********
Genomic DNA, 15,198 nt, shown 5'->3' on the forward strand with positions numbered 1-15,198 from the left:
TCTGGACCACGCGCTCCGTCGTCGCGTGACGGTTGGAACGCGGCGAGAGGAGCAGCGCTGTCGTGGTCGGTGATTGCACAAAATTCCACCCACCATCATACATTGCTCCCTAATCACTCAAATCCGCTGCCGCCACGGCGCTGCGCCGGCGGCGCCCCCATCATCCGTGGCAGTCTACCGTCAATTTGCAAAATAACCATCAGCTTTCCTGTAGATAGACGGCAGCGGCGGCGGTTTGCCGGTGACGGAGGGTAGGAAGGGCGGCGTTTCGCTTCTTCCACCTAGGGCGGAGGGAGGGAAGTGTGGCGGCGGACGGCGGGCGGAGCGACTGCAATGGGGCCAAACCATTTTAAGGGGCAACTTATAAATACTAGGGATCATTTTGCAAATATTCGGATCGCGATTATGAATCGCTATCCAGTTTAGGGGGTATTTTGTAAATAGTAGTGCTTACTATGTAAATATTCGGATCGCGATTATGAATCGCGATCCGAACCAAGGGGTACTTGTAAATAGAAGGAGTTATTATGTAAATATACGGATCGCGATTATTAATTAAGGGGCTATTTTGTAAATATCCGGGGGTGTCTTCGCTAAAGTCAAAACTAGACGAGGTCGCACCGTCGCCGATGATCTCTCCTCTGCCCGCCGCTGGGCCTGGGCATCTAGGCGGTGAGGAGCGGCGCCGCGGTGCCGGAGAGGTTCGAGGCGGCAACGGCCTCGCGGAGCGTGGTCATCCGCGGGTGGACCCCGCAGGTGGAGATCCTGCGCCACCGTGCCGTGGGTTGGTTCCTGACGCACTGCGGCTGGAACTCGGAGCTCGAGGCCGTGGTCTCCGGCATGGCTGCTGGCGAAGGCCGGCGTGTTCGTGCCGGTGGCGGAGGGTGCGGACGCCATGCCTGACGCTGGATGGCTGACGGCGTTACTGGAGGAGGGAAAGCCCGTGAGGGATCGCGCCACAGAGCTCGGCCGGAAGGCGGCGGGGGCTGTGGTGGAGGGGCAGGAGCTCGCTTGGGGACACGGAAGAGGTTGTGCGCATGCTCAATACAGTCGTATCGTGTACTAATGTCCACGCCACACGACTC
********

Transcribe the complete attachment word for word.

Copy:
Genomic DNA, 15,198 nt, shown 5'->3' on the forward strand with positions numbered 1-15,198 from the left:
TCTGGACCACGCGCTCCGTCGTCGCGTGACGGTTGGAACGCGGCGAGAGGAGCAGCGCTGTCGTGGTCGGTGATTGCACAAAATTCCACCCACCATCATACATTGCTCCCTAATCACTCAAATCCGCTGCCGCCACGGCGCTGCGCCGGCGGCGCCCCCATCATCCGTGGCAGTCTACCGTCAATTTGCAAAATAACCATCAGCTTTCCTGTAGATAGACGGCAGCGGCGGCGGTTTGCCGGTGACGGAGGGTAGGAAGGGCGGCGTTTCGCTTCTTCCACCTAGGGCGGAGGGAGGGAAGTGTGGCGGCGGACGGCGGGCGGAGCGACTGCAATGGGGCCAAACCATTTTAAGGGGCAACTTATAAATACTAGGGATCATTTTGCAAATATTCGGATCGCGATTATGAATCGCTATCCAGTTTAGGGGGTATTTTGTAAATAGTAGTGCTTACTATGTAAATATTCGGATCGCGATTATGAATCGCGATCCGAACCAAGGGGTACTTGTAAATAGAAGGAGTTATTATGTAAATATACGGATCGCGATTATTAATTAAGGGGCTATTTTGTAAATATCCGGGGGTGTCTTCGCTAAAGTCAAAACTAGACGAGGTCGCACCGTCGCCGATGATCTCTCCTCTGCCCGCCGCTGGGCCTGGGCATCTAGGCGGTGAGGAGCGGCGCCGCGGTGCCGGAGAGGTTCGAGGCGGCAACGGCCTCGCGGAGCGTGGTCATCCGCGGGTGGACCCCGCAGGTGGAGATCCTGCGCCACCGTGCCGTGGGTTGGTTCCTGACGCACTGCGGCTGGAACTCGGAGCTCGAGGCCGTGGTCTCCGGCATGGCTGCTGGCGAAGGCCGGCGTGTTCGTGCCGGTGGCGGAGGGTGCGGACGCCATGCCTGACGCTGGATGGCTGACGGCGTTACTGGAGGAGGGAAAGCCCGTGAGGGATCGCGCCACAGAGCTCGGCCGGAAGGCGGCGGGGGCTGTGGTGGAGGGGCAGGAGCTCGCTTGGGGACACGGAAGAGGTTGTGCGCATGCTCAATACAGTCGTATCGTGTACTAATGTCCACGCCACACGACTC